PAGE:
The directors of six restaurants from Lincolnshire to West Sussex who put their businesses into liquidation to avoid paying fines for employing illegal workers have received lengthy bans following separate investigations by the Insolvency Service.
In total nine people have been banned from being company directors or being involved in the management of companies for between six and eight years.
Vicky Bagnall, Director of Investigation and Enforcement, said:
"Employing illegal workers is not a victimless crime. These directors sought an unfair advantage over their competitors by employing people under the radar who were not entitled to work legally in the UK."
"It is not acceptable to use the insolvency process to escape legal sanctions. This action is a warning to other employers that if you flout the law, there will be consequences."
The disqualified directors are:
- Akhtar Zaman, 48, the sole registered director of Rajkumar Restaurant, Horsham, disqualified for eight years
- Irina Kandel Sapkota, 33, the director of Everest Spice, Redhill, disqualified for six years
- Sitar Ahmed, 62, the director of Ahmed Tandoori Restaurant, Wimbledon, disqualified for six years
- Mohammed Liton Miah, 28, the director of India Gate Restaurant, Kings Lynn, disqualified for seven years
- Kahir Uddin Chowdhury and Bedar Chowdhury, the directors of Cinnamon Resturant, Bristol, both disqualified for six years
- Abu Rasel, 40, and Fazlul Haque, 29, the directors of Tulip Tandoori, Spalding, both disqualified for six years
Notes to editors
Akhtar Zaman, is of Horsham and his date of birth is 26 February 1968.
He was the sole registered director of Sadiq-Nishat UK Limited, which was incorporated in 2009 and traded as an Indian restaurant from Horsham, West Sussex.
Akhtar Zaman’s disqualification follows collaboration between the Insolvency Service and Home Office Immigration Enforcement (formerly UK Border Agency). The matters leading to his disqualification include that:
- having inspected the premises of Rajkumar Restaurant in May 2013, UK Border Agency officials found six illegal workers and imposed a penalty of £30,000
- after having been visited, Akhtar Zaman made three transfer payments of almost £13,000 to himself within a two week period during June 2013 and failed to provide any explanations when requested. The company did not pay the £30,000 penalty imposed by the UK Border Agency and ceased trading in November 2013
- at liquidation in March 2014, the company had a recorded deficiency in excess of £73,000 including £30,000 which was owed to the UK Border Agency in respect of the penalty imposed for employing illegal workers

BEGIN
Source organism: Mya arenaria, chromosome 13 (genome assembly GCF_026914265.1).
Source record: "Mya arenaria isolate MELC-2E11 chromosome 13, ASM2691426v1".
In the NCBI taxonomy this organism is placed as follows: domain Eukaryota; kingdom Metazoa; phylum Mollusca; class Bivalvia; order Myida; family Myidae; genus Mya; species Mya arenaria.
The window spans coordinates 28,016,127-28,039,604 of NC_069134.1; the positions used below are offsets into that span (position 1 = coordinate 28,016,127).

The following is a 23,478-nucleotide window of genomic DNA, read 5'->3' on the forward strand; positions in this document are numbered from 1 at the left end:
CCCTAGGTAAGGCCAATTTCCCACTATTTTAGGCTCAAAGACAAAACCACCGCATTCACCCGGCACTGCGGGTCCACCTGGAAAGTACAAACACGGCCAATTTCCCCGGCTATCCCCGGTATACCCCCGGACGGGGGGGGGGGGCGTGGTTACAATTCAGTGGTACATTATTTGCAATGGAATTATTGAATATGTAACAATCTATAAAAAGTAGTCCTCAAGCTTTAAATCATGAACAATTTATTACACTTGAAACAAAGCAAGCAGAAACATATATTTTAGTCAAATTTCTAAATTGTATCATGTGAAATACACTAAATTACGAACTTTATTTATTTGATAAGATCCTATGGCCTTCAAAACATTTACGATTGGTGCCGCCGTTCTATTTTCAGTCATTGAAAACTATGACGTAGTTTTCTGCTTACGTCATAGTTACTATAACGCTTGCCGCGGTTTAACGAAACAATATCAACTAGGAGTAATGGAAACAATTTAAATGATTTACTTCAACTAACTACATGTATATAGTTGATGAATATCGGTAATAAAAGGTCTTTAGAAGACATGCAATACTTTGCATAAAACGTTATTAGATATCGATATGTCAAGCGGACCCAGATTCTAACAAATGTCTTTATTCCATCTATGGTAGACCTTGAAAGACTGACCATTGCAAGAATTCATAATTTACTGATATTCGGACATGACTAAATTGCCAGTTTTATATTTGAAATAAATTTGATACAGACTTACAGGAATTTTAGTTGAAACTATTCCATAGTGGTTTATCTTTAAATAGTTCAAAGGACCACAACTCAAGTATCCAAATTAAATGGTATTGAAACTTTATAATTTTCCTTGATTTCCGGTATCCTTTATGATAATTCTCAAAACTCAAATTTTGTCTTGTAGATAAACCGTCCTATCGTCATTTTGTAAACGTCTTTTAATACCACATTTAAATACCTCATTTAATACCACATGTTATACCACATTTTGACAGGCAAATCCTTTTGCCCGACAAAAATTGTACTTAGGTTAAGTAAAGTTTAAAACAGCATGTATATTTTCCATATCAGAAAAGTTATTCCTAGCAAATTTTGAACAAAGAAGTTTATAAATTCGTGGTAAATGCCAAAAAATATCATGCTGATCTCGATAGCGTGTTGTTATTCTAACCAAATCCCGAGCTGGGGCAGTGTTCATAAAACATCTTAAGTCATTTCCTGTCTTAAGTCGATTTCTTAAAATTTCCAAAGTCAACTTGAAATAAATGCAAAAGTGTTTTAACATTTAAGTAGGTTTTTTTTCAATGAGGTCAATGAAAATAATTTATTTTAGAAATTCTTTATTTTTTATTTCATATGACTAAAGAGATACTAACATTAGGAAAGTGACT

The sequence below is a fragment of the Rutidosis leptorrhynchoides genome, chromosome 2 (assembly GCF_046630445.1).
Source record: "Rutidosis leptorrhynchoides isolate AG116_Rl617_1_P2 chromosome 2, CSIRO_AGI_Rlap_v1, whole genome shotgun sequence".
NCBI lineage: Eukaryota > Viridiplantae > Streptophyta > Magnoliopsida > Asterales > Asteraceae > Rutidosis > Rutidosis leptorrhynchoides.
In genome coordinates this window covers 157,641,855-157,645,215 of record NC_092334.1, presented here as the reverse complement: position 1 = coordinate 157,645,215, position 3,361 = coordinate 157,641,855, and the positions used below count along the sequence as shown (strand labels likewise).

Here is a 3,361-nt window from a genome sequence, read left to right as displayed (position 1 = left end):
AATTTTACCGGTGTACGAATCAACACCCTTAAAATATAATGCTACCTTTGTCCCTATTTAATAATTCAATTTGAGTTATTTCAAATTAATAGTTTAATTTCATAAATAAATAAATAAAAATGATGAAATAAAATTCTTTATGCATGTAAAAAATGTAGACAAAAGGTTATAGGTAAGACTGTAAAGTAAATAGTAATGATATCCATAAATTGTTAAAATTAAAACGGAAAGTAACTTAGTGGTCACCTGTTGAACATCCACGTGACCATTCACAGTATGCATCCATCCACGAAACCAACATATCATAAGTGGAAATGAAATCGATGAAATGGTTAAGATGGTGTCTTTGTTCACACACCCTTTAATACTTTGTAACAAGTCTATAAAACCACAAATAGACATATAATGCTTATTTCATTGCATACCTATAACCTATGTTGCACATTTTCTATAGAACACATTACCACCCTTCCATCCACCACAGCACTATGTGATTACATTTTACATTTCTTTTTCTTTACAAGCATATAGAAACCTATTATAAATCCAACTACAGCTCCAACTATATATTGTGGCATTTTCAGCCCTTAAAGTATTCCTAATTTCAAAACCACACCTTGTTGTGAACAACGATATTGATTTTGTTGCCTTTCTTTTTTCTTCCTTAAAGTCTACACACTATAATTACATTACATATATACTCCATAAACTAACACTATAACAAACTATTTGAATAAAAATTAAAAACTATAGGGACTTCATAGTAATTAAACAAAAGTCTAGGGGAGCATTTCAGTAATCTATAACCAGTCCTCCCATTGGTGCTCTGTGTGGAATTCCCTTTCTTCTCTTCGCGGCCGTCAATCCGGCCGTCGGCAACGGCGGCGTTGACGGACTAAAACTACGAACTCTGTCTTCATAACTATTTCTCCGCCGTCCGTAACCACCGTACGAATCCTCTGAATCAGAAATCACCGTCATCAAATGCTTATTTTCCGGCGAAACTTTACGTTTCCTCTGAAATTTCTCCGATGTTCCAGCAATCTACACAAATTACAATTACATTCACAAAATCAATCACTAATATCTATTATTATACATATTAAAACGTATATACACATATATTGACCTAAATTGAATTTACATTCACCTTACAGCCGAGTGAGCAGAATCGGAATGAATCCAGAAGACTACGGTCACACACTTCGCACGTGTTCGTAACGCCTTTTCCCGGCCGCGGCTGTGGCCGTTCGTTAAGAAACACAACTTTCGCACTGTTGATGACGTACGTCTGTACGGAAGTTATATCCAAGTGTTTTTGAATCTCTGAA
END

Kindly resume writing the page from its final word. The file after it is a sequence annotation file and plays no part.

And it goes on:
Irina Kandel Sapkota is of Surrey and her date of birth is 14 January 1983.
She was the director of 2A Restaurants Limited (CRO No. 07911040) which was incorporated on 19 February 2013 and went into creditors’ voluntary liquidation on 18 May 2015. Its registered office was at 39 Holland Close, Redhill, Surrey RH1 1HT. The business, a Nepalese and Indian restaurant trading as Everest Spice, went into liquidation on 10 February 2015 owing £45,985 to creditors.
The unfitness which resulted in the undertaking was that Mrs Sapkota failed to ensure that 2A Restaurants Limited complied with immigration law resulting in the employment of three illegal workers. Following a visit from Home Office Immigration Officers on 8 July 2014, during which this breach was discovered, the company was fined a civil penalty of £30,000 by Home Office Immigration Enforcement (HOIE). The company raised an objection but this was rejected by HOIE and the fine remained in place. The company failed to make any payment to HOIE.
Sitar Ahmed is of London and his date of birth is 10 April 1954.
He was the sole director of Amader Shodesh Limited (CRO No. 07527679) which was incorporated on 14 February 2011. Its registered office was at 2 The Broadway, London SW19 1RF. The business traded as Ahmed Tandoori Restaurant, Wimbledon and went into liquidation on 11 November 2014 owing £47,747 to creditors.
The matters of unfitness which resulted in the undertaking were:
- Mr Ahmed failed to ensure that Amader Shodesh Limited complied with immigration law with the result that it employed one illegal worker. Following a visit from HOIE on 8 February 2013, during which this breach was discovered, the company was fined a civil penalty of £5,000 by Home Office Immigration Enforcement. The company could not pay the fine and ceased trading in April 2013 without making any payment to HOIE
- Mr Ahmed made a false statement on an application to Companies House that could have resulted in the company being dissolved